Notes from week 6:
- Colombia: Bogota, Espinala, Nieva, Pitalito
- Date: December 30th to January 4th
- Distance Travelled: Bike: 290 km / 180 miles, Bus: 195 km / 121 miles
- On the days we biked, we averaged 72.5 km (45 miles) per day
- Spent: $21.5 / day / person
- Hours on the bike: 3.5 hours / day Speed: 20 kph (12 mph)
Week 6: Descending out of the mountains
The next day was tough. We descended between two large mountain ranges and into a scorching hot valley. Exhausted and running out of water, we thought that we'd never find a hotel. Yet after an hour or so of exhaustive searching, we came across a tiny town with three different hotels, but once again the streets were completely deserted. Adam tried checking out two of the hotels in town, but nobody answered the door. Finally, while standing in front of a third hotel, a few women approached us from the house next door and introduced themselves as the hotel owners. Without any discussion, they informed us coming over to their house for a New Years celebration was absolutely mandatory if we wanted to spend the night in their hotel. Exhausted, we told them we needed to rest first, but they didn't really listen because after initially agreeing to this, the family was back 15 minutes later and demanded that we go party with them. Dehydrated, hungry, and exhausted, we gave in to their requests and walked over to their house.
As soon as we entered into the backyard, we had encountered an entirely different world. About 20 family members formed a circle of lawn chairs, beers in the middle, while laughing and passing around a bottle of whiskey. We introduced ourselves, were asked a million questions ('what do you think of Colombia / it's food / it's women / it's nature?'), and also peer-pressured into drinking too many beers and taking too many shots. For them, we were the great American experiment: just how much could these American kids drink? The family also supplied us with a huge pork dinner, and then laughed after pointing to the pig running around the yard and said: "You're eating his dad."
After way too much pork and a constant fear of being offered more drinks, we escaped for a little bit and walked down to the river. Dozens of people were grilling pork and swimming through the town river. We thoroughly enjoyed the crowd watching as we were surrounded by families and friends who were truly enjoying their relaxing day. About 30 minutes later, we left the river and were approached by a kid on a motorbike while walking along the road. He introduced himself as one of the nephews from the family and he had been sent into town on the motorbike to find us. He also informed us that we needed to get on the motorbike immediately so he could take us to the town bar for some salsa dancing with his family. Once again, we couldn't object, so we hopped on the 14-year-old's motorbike.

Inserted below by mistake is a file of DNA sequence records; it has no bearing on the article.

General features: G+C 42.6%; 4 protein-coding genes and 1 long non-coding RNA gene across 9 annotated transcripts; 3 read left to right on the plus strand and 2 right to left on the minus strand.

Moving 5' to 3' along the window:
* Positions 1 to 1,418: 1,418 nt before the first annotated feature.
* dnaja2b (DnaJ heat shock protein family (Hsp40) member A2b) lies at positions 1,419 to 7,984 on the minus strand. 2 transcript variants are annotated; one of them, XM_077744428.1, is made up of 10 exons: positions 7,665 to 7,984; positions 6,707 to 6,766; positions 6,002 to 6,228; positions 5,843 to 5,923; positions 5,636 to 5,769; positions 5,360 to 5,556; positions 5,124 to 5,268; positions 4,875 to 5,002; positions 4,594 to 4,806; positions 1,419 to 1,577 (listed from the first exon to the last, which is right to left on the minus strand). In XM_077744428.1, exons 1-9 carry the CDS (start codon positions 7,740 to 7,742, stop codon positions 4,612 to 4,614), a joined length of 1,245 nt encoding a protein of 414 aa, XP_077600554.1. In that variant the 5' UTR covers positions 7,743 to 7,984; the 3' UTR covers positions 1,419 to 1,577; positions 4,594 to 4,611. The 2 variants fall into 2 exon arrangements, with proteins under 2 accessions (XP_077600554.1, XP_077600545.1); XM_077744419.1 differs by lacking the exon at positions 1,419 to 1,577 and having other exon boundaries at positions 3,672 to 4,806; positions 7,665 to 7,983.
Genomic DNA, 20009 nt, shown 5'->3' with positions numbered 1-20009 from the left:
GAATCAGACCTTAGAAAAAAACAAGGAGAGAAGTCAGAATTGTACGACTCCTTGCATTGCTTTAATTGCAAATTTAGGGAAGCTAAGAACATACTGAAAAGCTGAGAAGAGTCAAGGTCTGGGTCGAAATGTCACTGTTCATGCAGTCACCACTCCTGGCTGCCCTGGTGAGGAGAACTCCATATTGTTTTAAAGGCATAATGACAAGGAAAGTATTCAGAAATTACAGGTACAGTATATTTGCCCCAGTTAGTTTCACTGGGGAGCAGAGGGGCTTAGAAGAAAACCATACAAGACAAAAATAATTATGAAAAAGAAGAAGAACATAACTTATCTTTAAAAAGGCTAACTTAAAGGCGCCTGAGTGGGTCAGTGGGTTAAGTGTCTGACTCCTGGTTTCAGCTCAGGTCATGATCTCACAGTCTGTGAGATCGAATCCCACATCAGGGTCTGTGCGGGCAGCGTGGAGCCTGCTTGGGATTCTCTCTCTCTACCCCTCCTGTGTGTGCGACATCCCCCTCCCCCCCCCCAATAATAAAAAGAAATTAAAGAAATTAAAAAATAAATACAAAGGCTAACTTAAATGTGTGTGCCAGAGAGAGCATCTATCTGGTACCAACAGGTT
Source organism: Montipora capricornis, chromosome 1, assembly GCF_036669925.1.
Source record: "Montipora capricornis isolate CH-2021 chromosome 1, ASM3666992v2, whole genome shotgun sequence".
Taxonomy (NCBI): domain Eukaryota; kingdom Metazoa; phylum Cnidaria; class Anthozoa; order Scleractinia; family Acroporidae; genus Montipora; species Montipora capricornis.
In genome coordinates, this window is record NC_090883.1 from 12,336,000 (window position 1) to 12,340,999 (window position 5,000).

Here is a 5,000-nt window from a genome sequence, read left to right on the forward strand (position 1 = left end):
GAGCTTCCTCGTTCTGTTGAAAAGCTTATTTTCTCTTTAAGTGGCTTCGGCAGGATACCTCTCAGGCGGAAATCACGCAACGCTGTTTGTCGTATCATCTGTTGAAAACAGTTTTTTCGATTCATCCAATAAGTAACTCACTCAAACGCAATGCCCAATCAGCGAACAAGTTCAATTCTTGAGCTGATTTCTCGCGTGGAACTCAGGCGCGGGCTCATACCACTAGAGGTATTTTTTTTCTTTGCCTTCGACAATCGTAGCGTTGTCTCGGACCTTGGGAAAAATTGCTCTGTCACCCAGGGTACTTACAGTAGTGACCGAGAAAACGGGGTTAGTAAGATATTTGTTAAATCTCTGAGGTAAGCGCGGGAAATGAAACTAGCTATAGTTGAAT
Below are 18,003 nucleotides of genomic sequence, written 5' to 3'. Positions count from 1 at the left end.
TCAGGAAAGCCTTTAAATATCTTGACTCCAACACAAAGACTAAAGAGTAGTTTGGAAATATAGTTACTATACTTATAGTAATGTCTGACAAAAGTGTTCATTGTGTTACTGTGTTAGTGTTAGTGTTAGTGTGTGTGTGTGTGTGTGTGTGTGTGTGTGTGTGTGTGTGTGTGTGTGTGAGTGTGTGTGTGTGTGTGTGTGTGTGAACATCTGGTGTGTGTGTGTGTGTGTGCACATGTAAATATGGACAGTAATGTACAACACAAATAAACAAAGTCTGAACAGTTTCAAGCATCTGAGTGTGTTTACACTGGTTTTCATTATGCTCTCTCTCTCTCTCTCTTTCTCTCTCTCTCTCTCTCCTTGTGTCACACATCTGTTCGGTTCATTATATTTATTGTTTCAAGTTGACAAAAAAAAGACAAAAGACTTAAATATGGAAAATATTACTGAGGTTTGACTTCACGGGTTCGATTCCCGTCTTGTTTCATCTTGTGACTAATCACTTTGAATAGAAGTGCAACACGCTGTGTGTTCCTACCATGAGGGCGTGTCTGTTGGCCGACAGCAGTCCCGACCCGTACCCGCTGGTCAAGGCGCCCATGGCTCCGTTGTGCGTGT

We arrived to the bar with a commotion of greeting from the family, their friends, and neighbors About 60 people were at the bar, again sitting on lawn chairs and surrounding cases of beer. After everyone was a few drinks in, they wanted to see the "gringos" salsa dance. We spent the next few hours dancing with almost every member of the family, and perhaps providing enough entertainment to the family to warrant our embarrassing lack of salsa skills. Once it felt like it was midnight, we decided to head home. We got home and realized it was only 8:30 PM. Wow, we are old men.
That night, Cole got up in the middle of the night screaming:
Cole: "ADAM, CAN YOU SEE ANYTHING?!?!"
Adam: "Ummm... yeah..?"
Cole: "I think I may be blind?!?"
Adam: "No, Cole... The power is out. All the lights are off."